“Of Phones And Children”



This afternoon, my daughter came home from school crying. She went straight to her room and sobbed her heart out, piteously. Thus, my mom who was the one present when she arrived, asked her why. In copious tears, my daughter painfully detailed how her phone got destroyed at school–that it didn’t work anymore. When I went downstairs, mom rehashed what happened. Of course, I immediately asked my kid about it and she reiterated the painful tale.

Being a normally protective parent, I went berserk when she got to the part of her narrative where she mentioned that she suspected one of her classmates to have caused the accident–or non-accident, actually.

My daughter explained that this specific girl was near her, that time, while she fixed her school bag, anticipating the end of another school day. Preoccupied with gathering her things, my daughter was not able to notice how her cellphone went from sitting, safely, on her desk to getting shattered on the floor.

What compelled her to suspect her classmate, my daughter stressed, was the fact that this classmate was the only one happily dancing and overtly unconcerned as all her other classmates gathered near her, surprised and saddened by the crash.

You see, my daughter is only eleven years old. While it’s not really recommended to permit a child to bring gadgets and toys to school, I believe that a phone may be a significant link especially while she isn’t home–and away from any immediate family–the whole day. A lesser evil, so to speak, as I feel more confident knowing that we can easily contact her during emergencies.

My daughter has a regular school service that brings her to and from school everyday at a pre-arranged schedule. Yet, already proven a lot of times, my kid utilizes her phone in order to inform my mom or me regarding early school dismissals, headaches, or dizzy spells that necessitated fetching her from school sans waiting for her designated service. So, yes, her phone is an implement that enables instant, necessary communication with us.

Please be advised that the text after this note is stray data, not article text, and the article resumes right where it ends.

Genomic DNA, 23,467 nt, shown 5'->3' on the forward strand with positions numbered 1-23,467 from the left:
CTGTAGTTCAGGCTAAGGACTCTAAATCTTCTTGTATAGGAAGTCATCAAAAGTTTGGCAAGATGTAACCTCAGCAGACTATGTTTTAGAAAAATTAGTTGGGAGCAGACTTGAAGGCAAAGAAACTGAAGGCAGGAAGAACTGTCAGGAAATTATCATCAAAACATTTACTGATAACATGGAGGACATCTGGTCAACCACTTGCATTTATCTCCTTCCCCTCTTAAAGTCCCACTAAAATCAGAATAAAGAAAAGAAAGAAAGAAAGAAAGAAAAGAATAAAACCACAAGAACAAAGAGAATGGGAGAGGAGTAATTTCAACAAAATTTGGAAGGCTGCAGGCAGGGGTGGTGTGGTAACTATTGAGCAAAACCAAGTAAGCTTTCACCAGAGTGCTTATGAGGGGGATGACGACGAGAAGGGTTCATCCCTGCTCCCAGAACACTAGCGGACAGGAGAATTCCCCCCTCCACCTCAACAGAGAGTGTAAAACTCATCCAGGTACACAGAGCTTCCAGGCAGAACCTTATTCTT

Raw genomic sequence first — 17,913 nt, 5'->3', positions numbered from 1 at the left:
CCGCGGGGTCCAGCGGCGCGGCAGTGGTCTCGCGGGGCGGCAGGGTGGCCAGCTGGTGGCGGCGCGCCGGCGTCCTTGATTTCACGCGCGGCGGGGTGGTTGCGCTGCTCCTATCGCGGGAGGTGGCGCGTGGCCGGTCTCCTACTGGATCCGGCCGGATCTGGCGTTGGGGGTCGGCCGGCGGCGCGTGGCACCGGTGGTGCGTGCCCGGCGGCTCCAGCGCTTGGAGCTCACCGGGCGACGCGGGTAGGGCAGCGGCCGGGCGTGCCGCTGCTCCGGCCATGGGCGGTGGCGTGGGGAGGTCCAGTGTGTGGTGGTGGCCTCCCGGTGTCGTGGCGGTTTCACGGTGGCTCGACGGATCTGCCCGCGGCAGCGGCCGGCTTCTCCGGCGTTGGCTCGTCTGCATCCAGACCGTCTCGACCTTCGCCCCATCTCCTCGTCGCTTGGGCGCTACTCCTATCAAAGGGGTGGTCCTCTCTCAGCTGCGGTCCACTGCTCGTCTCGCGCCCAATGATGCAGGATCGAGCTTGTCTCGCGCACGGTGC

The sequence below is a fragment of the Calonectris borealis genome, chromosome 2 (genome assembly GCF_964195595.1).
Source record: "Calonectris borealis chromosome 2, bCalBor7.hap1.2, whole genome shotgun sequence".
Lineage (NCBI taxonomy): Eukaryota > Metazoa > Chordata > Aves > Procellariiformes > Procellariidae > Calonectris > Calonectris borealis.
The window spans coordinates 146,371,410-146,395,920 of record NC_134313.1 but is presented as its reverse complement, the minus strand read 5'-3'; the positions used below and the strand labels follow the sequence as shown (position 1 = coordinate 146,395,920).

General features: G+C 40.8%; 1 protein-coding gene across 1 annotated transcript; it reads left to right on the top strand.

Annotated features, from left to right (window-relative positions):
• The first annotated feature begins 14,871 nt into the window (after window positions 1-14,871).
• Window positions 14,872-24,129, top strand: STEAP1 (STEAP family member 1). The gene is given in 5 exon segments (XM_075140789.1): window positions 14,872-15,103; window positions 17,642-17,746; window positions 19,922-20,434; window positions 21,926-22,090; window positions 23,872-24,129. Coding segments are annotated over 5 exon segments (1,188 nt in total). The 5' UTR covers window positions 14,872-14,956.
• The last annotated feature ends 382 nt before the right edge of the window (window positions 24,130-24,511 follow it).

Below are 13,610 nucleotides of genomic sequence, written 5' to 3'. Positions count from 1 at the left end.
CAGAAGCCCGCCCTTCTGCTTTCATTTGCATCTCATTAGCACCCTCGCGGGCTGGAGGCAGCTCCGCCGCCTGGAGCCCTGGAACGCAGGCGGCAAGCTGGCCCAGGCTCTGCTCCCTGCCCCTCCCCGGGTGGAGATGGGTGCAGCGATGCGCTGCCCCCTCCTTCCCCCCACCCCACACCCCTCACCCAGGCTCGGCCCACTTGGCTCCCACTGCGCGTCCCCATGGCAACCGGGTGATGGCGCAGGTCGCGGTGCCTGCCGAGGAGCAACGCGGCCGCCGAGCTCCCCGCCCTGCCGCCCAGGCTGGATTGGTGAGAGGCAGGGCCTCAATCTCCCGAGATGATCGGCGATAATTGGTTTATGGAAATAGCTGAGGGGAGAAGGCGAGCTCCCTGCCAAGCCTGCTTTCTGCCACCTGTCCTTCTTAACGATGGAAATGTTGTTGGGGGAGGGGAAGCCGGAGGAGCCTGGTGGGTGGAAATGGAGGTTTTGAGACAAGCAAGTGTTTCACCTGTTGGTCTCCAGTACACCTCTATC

Now, a phone can be expensive, especially for single mothers, like me, who do their best to provide the needs of their children. In truth, it will take me months to even save (if at all possible) for another one. Hence, I immediately decided to speak with her teacher the soonest available time possible.

Although, I’m in a calmer mood now. In as much as I still feel bad for my daughter, I also hate to create unnecessary upheaval in anyone else’s life. Being the classic pacifist that I am, I avoid any encounter of conflict. It’s not because I fear discord but because I simply dislike spending precious energy on trivialities that can actually be solved in due time. I don’t desire nonsensical issues that may easily escalate into bigger problems, as well.

You see, arriving at my child’s school and probing into the matter may generate ill consequences–if not for the inferred offender, then for my daughter–especially if my parental concern gets misinterpreted or worse.

As I ponder the matter deeper, however, I realize that I still need to do something about it, don’t I? So, I plan to write a formal missive instead. Perhaps, I can basically point out the subject and the resulting disquiet it produced; then, I’ll request to-whom-it-may-concern to look into the matter. It will not revert my daughter’s phone back to its functioning state for sure, but it may serve as a reminder for us to seriously respect other people’s properties.

Not to be taken as a threat, a pre-judgement, or anything else, but aren’t we all expected to learn that trait, respect, early on in life? After all, isn’t that the vital cusp of humaneness? And, where to better learn it aside from home but in school?

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